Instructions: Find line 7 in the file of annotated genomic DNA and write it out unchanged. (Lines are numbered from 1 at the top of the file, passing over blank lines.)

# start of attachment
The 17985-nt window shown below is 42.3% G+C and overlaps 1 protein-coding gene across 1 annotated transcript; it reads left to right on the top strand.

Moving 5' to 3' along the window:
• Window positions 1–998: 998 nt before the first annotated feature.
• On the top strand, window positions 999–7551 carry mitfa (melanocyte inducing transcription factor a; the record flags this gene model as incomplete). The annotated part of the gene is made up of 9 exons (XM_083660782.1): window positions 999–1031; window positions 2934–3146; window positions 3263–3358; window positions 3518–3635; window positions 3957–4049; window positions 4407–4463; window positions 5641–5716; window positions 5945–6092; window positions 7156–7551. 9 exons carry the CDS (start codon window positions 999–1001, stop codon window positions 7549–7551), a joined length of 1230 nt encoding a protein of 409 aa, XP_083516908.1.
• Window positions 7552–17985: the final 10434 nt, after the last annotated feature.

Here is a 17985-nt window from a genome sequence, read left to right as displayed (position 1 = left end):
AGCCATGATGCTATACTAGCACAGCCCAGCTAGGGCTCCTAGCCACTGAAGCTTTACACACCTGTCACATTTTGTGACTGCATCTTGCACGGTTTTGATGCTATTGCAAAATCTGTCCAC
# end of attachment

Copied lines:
AGCCATGATGCTATACTAGCACAGCCCAGCTAGGGCTCCTAGCCACTGAAGCTTTACACACCTGTCACATTTTGTGACTGCATCTTGCACGGTTTTGATGCTATTGCAAAATCTGTCCAC